Wednesday, 21 May 2008 10:03 AM

Mother dialect

If we need English for communicating with the outside world, would not it be a good idea to teach our children in our Towns to learn how to be fluent in our mother dialects also? There are so many people, both adults & children in Honiara ( I know because there are alot that I know) who are good with English but they can not speak their own mother dialect. They are usually like strangers when they go home to the villages because they can not communicate that well in the villages. Children have problem in communicating with grannies.

Not only do we neglect to teach our children our mother dialect but we also neglect to teach enough of our local history in our primary & secondary schools. When we just empahsis only the foreign language & history to our Children, is it a surprise that our children do not have great affiliation to the rural issues in our country?.

We must encourage mother dialect for all in our country and give as an option to study English for some. Yes, English is an option. There are other options. China & Japan have major economic influence in our region. Most of the goods that they sell in Australia, NZ and alot in USA are from Asia. English is not the first language of these Asian countries but they have the economic muscle. They have alot that we can learn. Even the Quantas Airline in Australia talks in the media about contacting the Engineering Department to Asia. The nerve centre for the remote service of all the computers that use the Norton Anti-virus software in Asia & Pacific (including NZ and Australia) is done from Bangalore in India. You just watch the cursor on your computer as the Technicians from The IT Hub of Bangalore works to fix your software from India. These examples tells us that we must also be interested to only in English and also have an interest in the Language of the Asian countries also.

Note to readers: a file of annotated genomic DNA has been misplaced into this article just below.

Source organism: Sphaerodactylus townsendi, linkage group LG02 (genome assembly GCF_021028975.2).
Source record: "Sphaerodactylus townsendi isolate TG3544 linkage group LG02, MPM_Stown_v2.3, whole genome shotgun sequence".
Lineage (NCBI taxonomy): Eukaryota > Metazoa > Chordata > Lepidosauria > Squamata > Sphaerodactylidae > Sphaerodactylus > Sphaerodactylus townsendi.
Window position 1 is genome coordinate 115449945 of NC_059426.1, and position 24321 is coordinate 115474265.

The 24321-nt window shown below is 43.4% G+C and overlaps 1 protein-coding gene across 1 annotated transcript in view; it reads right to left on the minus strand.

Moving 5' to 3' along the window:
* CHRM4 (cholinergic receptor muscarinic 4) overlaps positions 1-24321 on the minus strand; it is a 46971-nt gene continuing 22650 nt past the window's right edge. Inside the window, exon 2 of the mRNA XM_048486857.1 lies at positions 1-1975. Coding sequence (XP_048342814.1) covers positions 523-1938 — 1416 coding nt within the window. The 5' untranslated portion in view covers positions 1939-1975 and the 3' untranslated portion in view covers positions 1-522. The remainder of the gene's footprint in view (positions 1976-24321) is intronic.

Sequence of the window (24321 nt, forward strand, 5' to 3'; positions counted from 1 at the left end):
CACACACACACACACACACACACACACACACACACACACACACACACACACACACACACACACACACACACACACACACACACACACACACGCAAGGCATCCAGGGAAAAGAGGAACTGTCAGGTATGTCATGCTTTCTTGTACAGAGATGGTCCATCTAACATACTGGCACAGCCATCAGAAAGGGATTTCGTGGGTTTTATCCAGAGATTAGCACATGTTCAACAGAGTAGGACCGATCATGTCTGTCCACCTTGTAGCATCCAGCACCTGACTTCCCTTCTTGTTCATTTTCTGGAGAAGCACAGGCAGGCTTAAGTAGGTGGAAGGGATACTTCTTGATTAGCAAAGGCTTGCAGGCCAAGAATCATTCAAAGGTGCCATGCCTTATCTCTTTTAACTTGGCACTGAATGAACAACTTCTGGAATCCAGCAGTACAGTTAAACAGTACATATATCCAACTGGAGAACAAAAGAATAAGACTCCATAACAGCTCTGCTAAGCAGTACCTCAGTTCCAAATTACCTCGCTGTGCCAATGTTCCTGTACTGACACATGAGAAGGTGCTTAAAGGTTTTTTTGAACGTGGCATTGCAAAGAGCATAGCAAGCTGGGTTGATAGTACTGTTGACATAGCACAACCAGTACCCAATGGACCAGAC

What if we provide an option in our schools to even learn chinese & Japanese language?. If these countries have major economic influence in our region, shouldn't we be interested in talking with them?

Sapala idea nomore ologeta wantok.

Disclaimer: The views and opinions expressed in this letter/article are those of Samuel Gilamola and do not necessarily reflect the official policy or position of Solomon Times Online.

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